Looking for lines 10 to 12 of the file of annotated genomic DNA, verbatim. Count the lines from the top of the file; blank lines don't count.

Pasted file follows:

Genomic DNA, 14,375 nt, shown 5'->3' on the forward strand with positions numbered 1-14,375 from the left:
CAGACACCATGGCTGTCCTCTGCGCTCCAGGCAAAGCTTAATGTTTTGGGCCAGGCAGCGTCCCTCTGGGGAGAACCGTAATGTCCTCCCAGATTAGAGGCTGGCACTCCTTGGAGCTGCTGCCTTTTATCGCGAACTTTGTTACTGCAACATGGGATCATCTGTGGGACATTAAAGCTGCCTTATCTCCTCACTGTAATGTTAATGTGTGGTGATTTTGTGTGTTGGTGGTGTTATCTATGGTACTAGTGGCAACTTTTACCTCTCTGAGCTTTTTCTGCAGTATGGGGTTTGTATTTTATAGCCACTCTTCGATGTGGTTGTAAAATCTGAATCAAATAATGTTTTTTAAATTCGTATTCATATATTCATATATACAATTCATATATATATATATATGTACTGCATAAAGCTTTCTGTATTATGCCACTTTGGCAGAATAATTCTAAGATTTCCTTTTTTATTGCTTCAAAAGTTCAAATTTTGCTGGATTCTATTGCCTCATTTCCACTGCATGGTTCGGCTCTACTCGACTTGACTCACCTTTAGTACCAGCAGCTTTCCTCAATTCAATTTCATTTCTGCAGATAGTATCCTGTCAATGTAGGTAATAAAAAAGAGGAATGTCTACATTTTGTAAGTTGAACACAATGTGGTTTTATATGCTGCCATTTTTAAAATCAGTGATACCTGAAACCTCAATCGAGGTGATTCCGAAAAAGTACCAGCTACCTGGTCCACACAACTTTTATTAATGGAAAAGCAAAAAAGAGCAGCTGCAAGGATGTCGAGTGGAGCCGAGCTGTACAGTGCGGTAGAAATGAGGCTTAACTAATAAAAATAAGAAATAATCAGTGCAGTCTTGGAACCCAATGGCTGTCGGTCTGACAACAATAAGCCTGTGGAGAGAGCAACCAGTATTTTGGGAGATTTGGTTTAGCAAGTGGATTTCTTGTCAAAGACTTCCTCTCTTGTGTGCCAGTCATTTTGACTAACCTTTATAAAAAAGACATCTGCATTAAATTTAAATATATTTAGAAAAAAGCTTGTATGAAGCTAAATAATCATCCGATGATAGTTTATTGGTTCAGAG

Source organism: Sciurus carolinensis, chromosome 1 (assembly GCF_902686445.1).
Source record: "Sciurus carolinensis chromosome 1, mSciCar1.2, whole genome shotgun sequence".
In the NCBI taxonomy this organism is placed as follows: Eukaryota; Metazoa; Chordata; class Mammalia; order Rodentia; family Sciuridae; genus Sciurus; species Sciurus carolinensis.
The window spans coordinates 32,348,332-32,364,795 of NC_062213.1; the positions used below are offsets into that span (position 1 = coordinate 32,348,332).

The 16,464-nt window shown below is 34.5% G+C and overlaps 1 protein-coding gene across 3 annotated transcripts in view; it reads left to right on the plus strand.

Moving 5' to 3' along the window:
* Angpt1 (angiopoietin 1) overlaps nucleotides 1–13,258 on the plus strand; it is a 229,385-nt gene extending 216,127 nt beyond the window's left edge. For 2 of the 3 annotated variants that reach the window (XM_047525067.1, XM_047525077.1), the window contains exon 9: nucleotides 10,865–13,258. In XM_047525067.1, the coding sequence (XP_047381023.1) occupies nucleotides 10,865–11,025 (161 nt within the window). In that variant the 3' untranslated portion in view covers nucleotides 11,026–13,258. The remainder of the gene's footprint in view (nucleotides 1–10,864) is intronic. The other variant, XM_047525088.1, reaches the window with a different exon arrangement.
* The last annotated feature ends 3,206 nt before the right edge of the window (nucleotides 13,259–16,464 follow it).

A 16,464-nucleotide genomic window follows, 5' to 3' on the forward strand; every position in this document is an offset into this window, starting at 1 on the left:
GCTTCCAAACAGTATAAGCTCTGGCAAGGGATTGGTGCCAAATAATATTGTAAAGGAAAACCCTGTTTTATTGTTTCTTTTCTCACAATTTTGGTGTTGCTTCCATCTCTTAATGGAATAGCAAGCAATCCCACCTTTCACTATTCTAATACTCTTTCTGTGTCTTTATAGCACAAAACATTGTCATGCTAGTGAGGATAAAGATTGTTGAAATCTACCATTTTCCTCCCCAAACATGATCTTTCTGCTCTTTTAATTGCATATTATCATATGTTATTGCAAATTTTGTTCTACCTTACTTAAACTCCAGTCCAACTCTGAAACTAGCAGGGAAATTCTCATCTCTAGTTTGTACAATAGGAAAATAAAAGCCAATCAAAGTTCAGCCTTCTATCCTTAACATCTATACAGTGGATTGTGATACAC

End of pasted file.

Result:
* The last annotated feature ends 3,206 nt before the right edge of the window (nucleotides 13,259–16,464 follow it).

A 16,464-nucleotide genomic window follows, 5' to 3' on the forward strand; every position in this document is an offset into this window, starting at 1 on the left:
GCTTCCAAACAGTATAAGCTCTGGCAAGGGATTGGTGCCAAATAATATTGTAAAGGAAAACCCTGTTTTATTGTTTCTTTTCTCACAATTTTGGTGTTGCTTCCATCTCTTAATGGAATAGCAAGCAATCCCACCTTTCACTATTCTAATACTCTTTCTGTGTCTTTATAGCACAAAACATTGTCATGCTAGTGAGGATAAAGATTGTTGAAATCTACCATTTTCCTCCCCAAACATGATCTTTCTGCTCTTTTAATTGCATATTATCATATGTTATTGCAAATTTTGTTCTACCTTACTTAAACTCCAGTCCAACTCTGAAACTAGCAGGGAAATTCTCATCTCTAGTTTGTACAATAGGAAAATAAAAGCCAATCAAAGTTCAGCCTTCTATCCTTAACATCTATACAGTGGATTGTGATACAC